Mena Massoud Has Not Had A Single Audition Since Starring In “Aladdin”

December 4, 2019 / Posted by:

Mena Massoud got what he thought was going to be his big break when he landed the title role in Disney’s live-action Aladdin, which made over $1 billion worldwide. Turns out that playing Aladdin wasn’t the break Mena thought it was going to be, because he hasn’t gotten a single audition since the movie came out. Some who have seen Aladdin might be wondering if Mena not getting roles has to do with his acting skills, or lack thereof, but since when did being good at acting keeps actors from getting roles (see: every Razzie nominee)?!

Mena talked to The Daily Beast about his struggles to find acting work after Aladdin:

“I’m kind of tired of staying quiet about it,” he says. “I want people to know that it’s not always dandelions and roses when you’re doing something like Aladdin. ‘He must have made millions. He must be getting all these offers.’ It’s none of those things. I haven’t had a single audition since Aladdin came out.”

“It’s wild to a lot of people,” he says. “People have these ideas in their head. It’s like, I’m sitting here being like, OK, Aladdin just hit $1 billion. Can I at least get an audition? Like I’m not expecting you to be like, here’s Batman. But can I just get in the room? Like, can you just give me a chance? So it’s not always what you think.”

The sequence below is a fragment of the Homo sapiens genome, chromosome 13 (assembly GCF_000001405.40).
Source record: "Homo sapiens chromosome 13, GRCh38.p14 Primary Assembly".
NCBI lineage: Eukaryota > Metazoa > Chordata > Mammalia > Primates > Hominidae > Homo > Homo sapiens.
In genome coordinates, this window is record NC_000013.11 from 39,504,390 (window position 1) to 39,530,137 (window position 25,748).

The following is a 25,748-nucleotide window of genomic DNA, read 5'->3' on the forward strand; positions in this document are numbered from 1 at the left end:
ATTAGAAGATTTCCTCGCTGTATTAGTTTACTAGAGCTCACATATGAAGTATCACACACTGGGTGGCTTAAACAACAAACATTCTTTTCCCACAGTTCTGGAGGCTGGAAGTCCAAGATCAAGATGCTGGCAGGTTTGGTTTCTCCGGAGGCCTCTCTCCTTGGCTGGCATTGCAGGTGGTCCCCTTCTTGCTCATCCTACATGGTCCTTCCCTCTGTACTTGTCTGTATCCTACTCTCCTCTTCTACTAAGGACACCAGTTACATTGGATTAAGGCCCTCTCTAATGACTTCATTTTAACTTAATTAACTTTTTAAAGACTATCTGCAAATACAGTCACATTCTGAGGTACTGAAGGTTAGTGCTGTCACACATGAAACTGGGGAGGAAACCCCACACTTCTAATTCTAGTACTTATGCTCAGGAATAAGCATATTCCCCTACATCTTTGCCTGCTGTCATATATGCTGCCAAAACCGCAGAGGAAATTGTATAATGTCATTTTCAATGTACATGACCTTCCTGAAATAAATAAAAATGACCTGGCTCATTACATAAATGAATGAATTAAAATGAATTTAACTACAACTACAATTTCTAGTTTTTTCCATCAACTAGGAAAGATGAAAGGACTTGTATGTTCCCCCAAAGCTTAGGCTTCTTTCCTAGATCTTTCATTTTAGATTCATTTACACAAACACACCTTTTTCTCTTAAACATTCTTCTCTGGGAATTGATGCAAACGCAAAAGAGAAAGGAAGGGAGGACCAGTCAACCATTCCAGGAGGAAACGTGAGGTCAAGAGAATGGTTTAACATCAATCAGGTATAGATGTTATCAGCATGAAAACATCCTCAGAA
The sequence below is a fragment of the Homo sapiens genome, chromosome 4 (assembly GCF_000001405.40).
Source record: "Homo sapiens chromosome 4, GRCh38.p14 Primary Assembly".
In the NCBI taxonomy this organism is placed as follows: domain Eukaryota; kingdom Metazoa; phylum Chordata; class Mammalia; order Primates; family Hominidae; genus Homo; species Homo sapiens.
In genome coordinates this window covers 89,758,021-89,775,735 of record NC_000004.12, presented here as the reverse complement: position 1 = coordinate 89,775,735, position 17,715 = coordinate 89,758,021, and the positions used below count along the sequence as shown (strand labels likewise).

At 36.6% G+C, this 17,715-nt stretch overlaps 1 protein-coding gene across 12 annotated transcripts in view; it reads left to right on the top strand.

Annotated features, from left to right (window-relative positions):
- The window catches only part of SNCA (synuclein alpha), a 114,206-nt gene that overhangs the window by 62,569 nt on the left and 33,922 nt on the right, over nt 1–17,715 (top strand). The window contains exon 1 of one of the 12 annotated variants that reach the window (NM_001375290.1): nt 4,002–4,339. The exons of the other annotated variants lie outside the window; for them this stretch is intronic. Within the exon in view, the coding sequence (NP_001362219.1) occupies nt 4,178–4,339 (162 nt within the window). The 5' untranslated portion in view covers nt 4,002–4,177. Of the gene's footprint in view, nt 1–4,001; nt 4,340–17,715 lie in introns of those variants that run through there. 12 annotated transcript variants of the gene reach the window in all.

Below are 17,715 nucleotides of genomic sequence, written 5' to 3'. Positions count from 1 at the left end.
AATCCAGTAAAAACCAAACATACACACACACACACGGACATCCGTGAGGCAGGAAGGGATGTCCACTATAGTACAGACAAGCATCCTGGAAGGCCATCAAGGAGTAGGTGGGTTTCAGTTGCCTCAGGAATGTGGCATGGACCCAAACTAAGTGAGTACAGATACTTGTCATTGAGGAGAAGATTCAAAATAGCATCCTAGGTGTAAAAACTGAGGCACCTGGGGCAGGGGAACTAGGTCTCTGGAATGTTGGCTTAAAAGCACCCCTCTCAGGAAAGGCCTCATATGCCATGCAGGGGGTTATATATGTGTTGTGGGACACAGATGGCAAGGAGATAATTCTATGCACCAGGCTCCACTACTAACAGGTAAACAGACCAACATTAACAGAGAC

Mena says that he’s often the only ethnic guy in the audition room and that director’s often cast him as their “wild card” option. Mena is Egyptian and immigrated to Canada when he was 3 years old and said his parents weren’t thrilled he wanted to be an actor, especially one who is most likely to be cast as a terrorist or a fully-clothed Aladdin.

He loved acting but his family had ingrained in him that it was not a career option. “I’m Egyptian and my parents are immigrants and it’s like, you don’t do that.” So he studied neuroscience at the University of Toronto, before deciding to follow his passion and transfer to Ryerson University’s theater performance program.

Massoud’s first on-screen role was a character whose only designation was “al Qaeda #2” in the CW drama series Nikita. From that point, he set a goal to find characters who aren’t terrorists or bring negative connotations because of the color of their skin or ethnicity.

It is telling that Mena starred in a $1 billion hit and is hot, yet can’t get an audition, but Rob Schneider is doing just fine.

Hopefully more roles will open up for Mena, and in the meantime he can entertain us by putting up more Instagram workout posts.


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